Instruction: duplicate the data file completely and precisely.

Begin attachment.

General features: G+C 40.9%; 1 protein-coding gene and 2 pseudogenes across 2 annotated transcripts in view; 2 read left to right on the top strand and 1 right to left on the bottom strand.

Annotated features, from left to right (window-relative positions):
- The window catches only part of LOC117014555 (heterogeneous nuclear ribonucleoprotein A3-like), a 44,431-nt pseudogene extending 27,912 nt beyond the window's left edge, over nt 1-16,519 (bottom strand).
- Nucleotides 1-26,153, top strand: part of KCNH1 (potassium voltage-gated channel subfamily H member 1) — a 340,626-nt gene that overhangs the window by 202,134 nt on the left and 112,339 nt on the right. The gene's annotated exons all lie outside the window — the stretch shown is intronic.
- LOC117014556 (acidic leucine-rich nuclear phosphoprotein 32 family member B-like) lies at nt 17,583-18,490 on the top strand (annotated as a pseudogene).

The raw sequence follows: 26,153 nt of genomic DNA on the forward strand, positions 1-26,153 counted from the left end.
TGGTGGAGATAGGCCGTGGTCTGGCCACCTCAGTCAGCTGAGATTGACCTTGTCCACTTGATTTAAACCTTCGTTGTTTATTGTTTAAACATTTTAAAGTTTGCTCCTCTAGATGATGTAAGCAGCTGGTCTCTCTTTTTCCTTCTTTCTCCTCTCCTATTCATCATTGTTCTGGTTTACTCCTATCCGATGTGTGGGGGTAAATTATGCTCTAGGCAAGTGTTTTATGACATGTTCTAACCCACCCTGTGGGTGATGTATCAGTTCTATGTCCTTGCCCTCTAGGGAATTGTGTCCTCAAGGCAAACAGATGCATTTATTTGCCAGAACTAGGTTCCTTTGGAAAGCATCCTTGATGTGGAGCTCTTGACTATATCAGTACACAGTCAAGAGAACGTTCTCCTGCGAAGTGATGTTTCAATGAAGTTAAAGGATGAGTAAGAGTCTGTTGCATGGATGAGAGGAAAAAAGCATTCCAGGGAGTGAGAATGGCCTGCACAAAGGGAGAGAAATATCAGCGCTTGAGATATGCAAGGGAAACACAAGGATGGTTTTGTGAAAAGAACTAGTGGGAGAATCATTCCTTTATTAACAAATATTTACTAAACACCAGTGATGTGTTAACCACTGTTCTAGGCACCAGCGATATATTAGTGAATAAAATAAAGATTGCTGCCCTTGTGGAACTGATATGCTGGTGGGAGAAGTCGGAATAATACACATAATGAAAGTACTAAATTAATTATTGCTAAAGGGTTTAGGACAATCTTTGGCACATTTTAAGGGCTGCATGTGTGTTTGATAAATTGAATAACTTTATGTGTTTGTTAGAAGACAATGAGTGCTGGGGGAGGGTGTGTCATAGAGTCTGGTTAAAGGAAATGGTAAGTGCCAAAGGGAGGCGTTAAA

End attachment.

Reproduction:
General features: G+C 40.9%; 1 protein-coding gene and 2 pseudogenes across 2 annotated transcripts in view; 2 read left to right on the top strand and 1 right to left on the bottom strand.

Annotated features, from left to right (window-relative positions):
- The window catches only part of LOC117014555 (heterogeneous nuclear ribonucleoprotein A3-like), a 44,431-nt pseudogene extending 27,912 nt beyond the window's left edge, over nt 1-16,519 (bottom strand).
- Nucleotides 1-26,153, top strand: part of KCNH1 (potassium voltage-gated channel subfamily H member 1) — a 340,626-nt gene that overhangs the window by 202,134 nt on the left and 112,339 nt on the right. The gene's annotated exons all lie outside the window — the stretch shown is intronic.
- LOC117014556 (acidic leucine-rich nuclear phosphoprotein 32 family member B-like) lies at nt 17,583-18,490 on the top strand (annotated as a pseudogene).

The raw sequence follows: 26,153 nt of genomic DNA on the forward strand, positions 1-26,153 counted from the left end.
TGGTGGAGATAGGCCGTGGTCTGGCCACCTCAGTCAGCTGAGATTGACCTTGTCCACTTGATTTAAACCTTCGTTGTTTATTGTTTAAACATTTTAAAGTTTGCTCCTCTAGATGATGTAAGCAGCTGGTCTCTCTTTTTCCTTCTTTCTCCTCTCCTATTCATCATTGTTCTGGTTTACTCCTATCCGATGTGTGGGGGTAAATTATGCTCTAGGCAAGTGTTTTATGACATGTTCTAACCCACCCTGTGGGTGATGTATCAGTTCTATGTCCTTGCCCTCTAGGGAATTGTGTCCTCAAGGCAAACAGATGCATTTATTTGCCAGAACTAGGTTCCTTTGGAAAGCATCCTTGATGTGGAGCTCTTGACTATATCAGTACACAGTCAAGAGAACGTTCTCCTGCGAAGTGATGTTTCAATGAAGTTAAAGGATGAGTAAGAGTCTGTTGCATGGATGAGAGGAAAAAAGCATTCCAGGGAGTGAGAATGGCCTGCACAAAGGGAGAGAAATATCAGCGCTTGAGATATGCAAGGGAAACACAAGGATGGTTTTGTGAAAAGAACTAGTGGGAGAATCATTCCTTTATTAACAAATATTTACTAAACACCAGTGATGTGTTAACCACTGTTCTAGGCACCAGCGATATATTAGTGAATAAAATAAAGATTGCTGCCCTTGTGGAACTGATATGCTGGTGGGAGAAGTCGGAATAATACACATAATGAAAGTACTAAATTAATTATTGCTAAAGGGTTTAGGACAATCTTTGGCACATTTTAAGGGCTGCATGTGTGTTTGATAAATTGAATAACTTTATGTGTTTGTTAGAAGACAATGAGTGCTGGGGGAGGGTGTGTCATAGAGTCTGGTTAAAGGAAATGGTAAGTGCCAAAGGGAGGCGTTAAA